Cirkopolis (Circus, Edinburgh Festival) 21.08.17
Cirkopolis does not lack ambition. Filling a conference room on a daily basis in Edinburgh, drawing audiences with its eye-catching promotion of themes of dystopia set to acrobatics, it offers a conceptually alluring promise of extreme highs (literally) and a brutalist background of 1920s German sci-fi. For Cirkopolis is based on Fritz Lang's famous Metropolis, that ancient movie whose images can be seen in Gucci adverts and Queen's video for Radio Gaga, a movie in short whose iconography subsumes its actual story, and whose legacy is really one of a particular kind of style.
Such a legacy of imagery over content continues with Cirkopolis, even if the industrial-scale sets – established cleverly by projection – capture something of the original movie's mood. At the beginning we do get a glimpse of a story, too. An ungainly hero sits at a desk, dealing with mountains of admin, while all around him men and women in gestapo-like raincoats and fedoras buzz back and forth; it's a world indeed that encapsulates Kafka, Brave New World, 1984 and Brazil, as well as so many other dystopian visions of a future where people are dehumanized and dwarfed by bureaucracy. Early on, a lady in red emerges from the gloom and dances balletically within and without a giant silver hoop. The hero and the heroin are established, a romance set up and now all we need is the simplest thread of a story that has them escaping the machinery around them.
Except, that nothing comes from these early moments. The clown-like hero and the woman in red join other routines. The routines are spectacular, one involving giant silver wheels, another involving a circus tent pole and gravity-defying climbing and falling. We get juggling, and one juggler in particular whose speed and coordination leave the audience in rapture. The story, though, has gently evaporated, iconic images from the original movie, such as the android that comes alive, do not feature. Even the clown-like gestapo agents from the beginning become simply part of the acrobatics, their early, sinister body language abandoned along with the raincoats and hats.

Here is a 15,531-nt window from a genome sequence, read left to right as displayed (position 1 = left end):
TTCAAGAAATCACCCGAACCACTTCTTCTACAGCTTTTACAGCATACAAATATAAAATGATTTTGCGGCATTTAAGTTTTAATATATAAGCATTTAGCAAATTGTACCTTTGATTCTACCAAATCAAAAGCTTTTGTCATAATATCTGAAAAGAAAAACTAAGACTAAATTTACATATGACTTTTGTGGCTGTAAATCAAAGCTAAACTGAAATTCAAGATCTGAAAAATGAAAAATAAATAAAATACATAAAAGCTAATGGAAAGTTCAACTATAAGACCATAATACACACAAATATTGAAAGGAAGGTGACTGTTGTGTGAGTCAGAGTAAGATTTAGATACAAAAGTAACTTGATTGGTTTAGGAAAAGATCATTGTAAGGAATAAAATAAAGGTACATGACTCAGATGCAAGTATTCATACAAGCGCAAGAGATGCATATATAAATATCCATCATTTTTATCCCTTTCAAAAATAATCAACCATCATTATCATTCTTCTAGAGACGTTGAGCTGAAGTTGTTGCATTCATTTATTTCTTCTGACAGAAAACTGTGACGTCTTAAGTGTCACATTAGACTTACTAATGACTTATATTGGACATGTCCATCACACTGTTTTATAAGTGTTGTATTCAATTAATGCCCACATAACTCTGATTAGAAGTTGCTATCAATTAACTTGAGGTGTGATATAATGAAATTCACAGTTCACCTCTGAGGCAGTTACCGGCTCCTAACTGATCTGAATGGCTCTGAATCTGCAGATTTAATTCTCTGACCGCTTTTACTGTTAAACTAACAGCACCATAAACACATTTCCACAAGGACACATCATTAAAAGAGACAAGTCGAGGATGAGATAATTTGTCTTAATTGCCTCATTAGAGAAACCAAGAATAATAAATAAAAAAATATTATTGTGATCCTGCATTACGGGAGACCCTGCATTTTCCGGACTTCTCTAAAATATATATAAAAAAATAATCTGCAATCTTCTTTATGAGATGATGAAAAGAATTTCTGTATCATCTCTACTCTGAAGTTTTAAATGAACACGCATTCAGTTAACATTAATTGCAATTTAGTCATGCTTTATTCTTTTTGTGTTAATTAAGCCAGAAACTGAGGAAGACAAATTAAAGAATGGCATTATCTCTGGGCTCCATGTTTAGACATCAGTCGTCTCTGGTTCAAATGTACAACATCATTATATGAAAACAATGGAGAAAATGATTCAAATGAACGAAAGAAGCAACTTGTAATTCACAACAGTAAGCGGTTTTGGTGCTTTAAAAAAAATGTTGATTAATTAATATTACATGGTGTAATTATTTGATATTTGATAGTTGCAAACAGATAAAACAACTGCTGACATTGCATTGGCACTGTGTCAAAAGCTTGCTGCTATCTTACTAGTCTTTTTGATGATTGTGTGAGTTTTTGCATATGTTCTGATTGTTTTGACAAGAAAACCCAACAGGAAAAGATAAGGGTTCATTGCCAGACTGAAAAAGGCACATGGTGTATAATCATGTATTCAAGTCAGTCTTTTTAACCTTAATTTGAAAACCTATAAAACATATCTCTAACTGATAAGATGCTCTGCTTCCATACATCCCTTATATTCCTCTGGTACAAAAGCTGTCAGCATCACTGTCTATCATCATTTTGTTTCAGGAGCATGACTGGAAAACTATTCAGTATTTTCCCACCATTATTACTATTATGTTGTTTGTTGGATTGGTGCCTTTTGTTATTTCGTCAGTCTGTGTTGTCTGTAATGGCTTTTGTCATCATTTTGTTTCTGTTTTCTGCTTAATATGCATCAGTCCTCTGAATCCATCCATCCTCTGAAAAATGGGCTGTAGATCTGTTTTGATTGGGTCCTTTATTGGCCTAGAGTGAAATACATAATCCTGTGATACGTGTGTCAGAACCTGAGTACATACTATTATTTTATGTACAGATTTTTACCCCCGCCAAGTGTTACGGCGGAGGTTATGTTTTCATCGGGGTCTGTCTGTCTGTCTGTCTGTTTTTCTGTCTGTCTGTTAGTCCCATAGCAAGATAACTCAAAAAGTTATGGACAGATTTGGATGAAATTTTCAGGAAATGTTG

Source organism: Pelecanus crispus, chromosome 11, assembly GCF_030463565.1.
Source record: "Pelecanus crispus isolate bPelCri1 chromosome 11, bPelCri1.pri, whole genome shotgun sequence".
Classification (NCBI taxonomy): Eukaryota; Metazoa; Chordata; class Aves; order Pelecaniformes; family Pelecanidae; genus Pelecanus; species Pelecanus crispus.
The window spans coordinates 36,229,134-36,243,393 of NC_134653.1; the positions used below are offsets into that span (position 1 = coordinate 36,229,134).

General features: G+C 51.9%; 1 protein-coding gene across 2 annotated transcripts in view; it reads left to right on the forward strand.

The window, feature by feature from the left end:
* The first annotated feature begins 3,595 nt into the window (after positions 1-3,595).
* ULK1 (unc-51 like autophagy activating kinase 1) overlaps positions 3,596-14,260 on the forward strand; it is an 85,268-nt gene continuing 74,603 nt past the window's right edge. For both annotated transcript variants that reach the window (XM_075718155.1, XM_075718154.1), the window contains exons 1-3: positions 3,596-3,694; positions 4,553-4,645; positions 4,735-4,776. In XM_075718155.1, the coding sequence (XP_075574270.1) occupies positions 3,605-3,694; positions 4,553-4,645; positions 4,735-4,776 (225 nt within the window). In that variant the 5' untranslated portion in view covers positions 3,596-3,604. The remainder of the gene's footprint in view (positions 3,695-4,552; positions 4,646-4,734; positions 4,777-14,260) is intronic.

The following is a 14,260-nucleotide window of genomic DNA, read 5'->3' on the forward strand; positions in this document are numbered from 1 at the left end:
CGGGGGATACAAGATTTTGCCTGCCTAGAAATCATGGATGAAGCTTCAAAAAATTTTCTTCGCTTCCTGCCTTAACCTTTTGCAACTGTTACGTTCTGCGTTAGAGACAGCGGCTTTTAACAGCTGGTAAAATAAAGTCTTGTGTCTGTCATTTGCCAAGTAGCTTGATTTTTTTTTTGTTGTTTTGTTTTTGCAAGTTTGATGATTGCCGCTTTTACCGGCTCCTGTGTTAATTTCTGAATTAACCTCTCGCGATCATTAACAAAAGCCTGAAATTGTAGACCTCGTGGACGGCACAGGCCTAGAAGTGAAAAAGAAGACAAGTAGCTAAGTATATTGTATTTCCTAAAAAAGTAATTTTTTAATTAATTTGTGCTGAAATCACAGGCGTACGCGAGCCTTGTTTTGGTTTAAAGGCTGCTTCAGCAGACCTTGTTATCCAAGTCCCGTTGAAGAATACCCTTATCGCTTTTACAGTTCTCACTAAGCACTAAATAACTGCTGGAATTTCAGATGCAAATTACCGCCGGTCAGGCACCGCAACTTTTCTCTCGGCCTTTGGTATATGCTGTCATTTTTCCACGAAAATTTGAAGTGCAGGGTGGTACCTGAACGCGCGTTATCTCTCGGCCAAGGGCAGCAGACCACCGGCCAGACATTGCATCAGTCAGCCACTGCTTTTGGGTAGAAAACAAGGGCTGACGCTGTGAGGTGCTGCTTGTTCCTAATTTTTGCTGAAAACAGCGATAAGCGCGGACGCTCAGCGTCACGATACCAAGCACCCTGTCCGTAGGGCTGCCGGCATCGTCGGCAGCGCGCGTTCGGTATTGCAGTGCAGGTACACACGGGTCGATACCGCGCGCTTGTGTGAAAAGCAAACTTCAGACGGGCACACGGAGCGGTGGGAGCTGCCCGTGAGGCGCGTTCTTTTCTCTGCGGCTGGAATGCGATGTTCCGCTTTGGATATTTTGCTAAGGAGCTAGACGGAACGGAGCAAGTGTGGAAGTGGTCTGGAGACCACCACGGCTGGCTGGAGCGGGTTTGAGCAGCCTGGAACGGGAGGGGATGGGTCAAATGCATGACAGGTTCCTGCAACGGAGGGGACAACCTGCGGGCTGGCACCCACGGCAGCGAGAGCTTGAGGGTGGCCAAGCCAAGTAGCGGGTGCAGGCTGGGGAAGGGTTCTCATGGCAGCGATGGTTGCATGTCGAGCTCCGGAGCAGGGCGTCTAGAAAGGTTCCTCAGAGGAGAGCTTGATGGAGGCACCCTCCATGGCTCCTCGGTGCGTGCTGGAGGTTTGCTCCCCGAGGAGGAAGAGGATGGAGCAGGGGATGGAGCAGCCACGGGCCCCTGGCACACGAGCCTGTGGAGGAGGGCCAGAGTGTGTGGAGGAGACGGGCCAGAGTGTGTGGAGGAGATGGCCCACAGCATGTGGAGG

The acrobatics, I want to stress, are hugely impressive; I was applauding throughout, as were so many. These acrobats too, are stunning to watch even when stationary, largely a collection of alpha males and females, combining catwalk good looks with athletic physicality, showmen and show-women with glamour and confidence and individuality.Yet, when it ended, I wondered what had become of the story. Had that been maintained, somehow, with the lightest of touches, I would have loved this circus performance for more than just the acrobatics. In the end, what you get is circus with a dystopian aesthetic, without the dystopia. With a bit more drama, it would have been perfect.